There are reports circulating, including this January 30 one from The Verge, that Microsoft may be poised to hide its Metro Start Screen with Windows 8.1 Update 1, by turning on by default the boot-to-desktop setting.
However, I'm hearing this may not end up being the case by the time Windows 8.1 Update 1 begins to be made available to users preloaded on new PCs and pushed via Windows Update. (That rollout is supposedly starting in mid-March.)
Windows watcher may recall that after refusing outright to include a boot-to-desktop setting with Windows 8.0, Microsoft conceded with Windows 8.1 and added boot-to-desktop option to its operating system.
The coming Windows 8.1 Update 1 is focused first and foremost on making Windows 8.1 more palatable to traditional mouse/desktop users. This is a good thing, as this is the core of Microsoft's sizeable installed base. And, in my opinion, it was a dubious idea from the outset to try to force users running Windows 8.x on non-touch hardware to interact with the operating system in a touch-first way.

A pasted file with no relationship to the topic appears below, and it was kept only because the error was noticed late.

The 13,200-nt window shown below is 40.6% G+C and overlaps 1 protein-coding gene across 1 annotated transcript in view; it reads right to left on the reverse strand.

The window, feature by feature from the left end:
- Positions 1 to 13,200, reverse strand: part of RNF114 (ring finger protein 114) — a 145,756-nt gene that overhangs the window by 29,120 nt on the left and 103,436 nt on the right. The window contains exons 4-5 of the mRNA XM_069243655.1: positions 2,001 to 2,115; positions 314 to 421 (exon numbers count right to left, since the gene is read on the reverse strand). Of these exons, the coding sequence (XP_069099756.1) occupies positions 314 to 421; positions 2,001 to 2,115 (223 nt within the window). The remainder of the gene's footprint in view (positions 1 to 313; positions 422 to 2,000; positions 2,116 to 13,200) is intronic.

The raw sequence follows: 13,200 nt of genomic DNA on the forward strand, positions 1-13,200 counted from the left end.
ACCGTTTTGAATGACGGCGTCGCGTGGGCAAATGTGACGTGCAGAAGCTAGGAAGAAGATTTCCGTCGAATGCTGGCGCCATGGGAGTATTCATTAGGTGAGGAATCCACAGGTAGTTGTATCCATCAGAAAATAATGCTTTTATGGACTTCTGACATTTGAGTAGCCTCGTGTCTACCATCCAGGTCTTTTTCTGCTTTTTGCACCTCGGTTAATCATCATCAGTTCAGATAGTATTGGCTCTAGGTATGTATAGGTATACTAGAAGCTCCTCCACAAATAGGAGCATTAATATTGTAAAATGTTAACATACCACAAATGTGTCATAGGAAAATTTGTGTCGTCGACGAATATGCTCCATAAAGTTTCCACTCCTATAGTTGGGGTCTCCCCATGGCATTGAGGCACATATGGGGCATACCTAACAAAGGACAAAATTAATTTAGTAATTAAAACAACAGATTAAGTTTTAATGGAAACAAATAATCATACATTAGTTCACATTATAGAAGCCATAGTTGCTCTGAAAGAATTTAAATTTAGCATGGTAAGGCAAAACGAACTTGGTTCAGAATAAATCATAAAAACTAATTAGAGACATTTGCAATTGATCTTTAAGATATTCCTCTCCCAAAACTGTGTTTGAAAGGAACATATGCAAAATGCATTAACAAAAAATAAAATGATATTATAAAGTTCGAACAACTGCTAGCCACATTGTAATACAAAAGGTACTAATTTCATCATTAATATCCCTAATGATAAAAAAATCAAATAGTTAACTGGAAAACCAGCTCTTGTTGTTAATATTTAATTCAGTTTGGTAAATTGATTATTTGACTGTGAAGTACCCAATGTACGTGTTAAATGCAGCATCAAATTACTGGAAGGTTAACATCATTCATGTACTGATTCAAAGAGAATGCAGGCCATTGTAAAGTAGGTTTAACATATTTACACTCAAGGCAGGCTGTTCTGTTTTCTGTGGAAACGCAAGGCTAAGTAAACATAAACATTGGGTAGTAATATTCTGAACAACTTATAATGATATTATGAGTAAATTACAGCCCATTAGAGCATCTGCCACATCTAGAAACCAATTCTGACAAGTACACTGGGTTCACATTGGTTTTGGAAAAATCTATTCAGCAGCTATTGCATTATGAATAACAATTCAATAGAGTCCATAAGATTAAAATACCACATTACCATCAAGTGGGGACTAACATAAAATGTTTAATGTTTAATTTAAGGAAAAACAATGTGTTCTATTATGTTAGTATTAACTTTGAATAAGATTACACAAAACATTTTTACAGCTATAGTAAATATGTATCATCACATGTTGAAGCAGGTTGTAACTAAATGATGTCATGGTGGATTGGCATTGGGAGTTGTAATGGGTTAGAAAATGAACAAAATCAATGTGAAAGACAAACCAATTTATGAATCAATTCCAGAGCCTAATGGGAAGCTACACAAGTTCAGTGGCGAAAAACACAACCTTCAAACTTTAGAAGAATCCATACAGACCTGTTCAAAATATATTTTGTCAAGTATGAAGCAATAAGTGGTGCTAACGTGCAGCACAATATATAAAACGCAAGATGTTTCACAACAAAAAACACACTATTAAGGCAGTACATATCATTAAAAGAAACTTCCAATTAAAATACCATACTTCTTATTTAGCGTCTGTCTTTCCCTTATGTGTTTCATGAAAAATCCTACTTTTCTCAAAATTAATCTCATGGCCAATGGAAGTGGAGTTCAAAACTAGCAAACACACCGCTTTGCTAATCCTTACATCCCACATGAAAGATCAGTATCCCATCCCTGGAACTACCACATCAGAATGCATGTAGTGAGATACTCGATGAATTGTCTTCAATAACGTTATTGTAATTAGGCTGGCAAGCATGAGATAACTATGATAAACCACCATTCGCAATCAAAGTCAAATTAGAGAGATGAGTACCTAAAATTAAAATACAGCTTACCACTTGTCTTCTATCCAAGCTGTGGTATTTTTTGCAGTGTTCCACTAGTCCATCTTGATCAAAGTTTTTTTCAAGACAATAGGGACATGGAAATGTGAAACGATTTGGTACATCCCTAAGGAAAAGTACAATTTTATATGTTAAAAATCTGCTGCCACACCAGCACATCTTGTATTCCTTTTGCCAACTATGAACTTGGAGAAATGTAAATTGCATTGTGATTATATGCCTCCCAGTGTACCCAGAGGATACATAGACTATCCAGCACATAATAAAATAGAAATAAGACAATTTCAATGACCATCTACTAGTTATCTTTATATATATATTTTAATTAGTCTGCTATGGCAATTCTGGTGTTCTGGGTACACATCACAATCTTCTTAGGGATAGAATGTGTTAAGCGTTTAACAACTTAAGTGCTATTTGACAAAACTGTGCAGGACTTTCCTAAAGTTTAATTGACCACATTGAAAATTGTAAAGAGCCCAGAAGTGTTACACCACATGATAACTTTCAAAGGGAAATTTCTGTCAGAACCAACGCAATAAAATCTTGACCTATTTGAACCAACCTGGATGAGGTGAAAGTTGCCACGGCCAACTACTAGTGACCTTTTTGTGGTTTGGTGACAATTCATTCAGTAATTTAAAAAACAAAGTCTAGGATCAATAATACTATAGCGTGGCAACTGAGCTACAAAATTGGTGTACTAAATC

If Microsoft did make skipping the Metro Start screen a default option, the company would give developers even less of a reason to write Windows Store/Metro Style apps. Yes, the ability to pin Metro Style apps to the desktop task bar is supposedly part of Windows 8.1 Update 1, as has been reported previously. But if users don't have incentive to seek out Metro Style apps from the get-go, why bother?
The feature set for Windows 8.1 Update 1 is believed to be locked-in at this point, according to one of my contacts. While there's no reason Microsoft couldn't opt to make boot-to-desktop a universal default -- or even just the default on non-touch devices/machines -- my contacts don't believe this is currently the plan.
Microsoft officials aren't commenting on anything to do with Windows 8.1 Update 1. They still haven't even verified it exists, even though there have been leaked builds and private demonstrations of the coming update.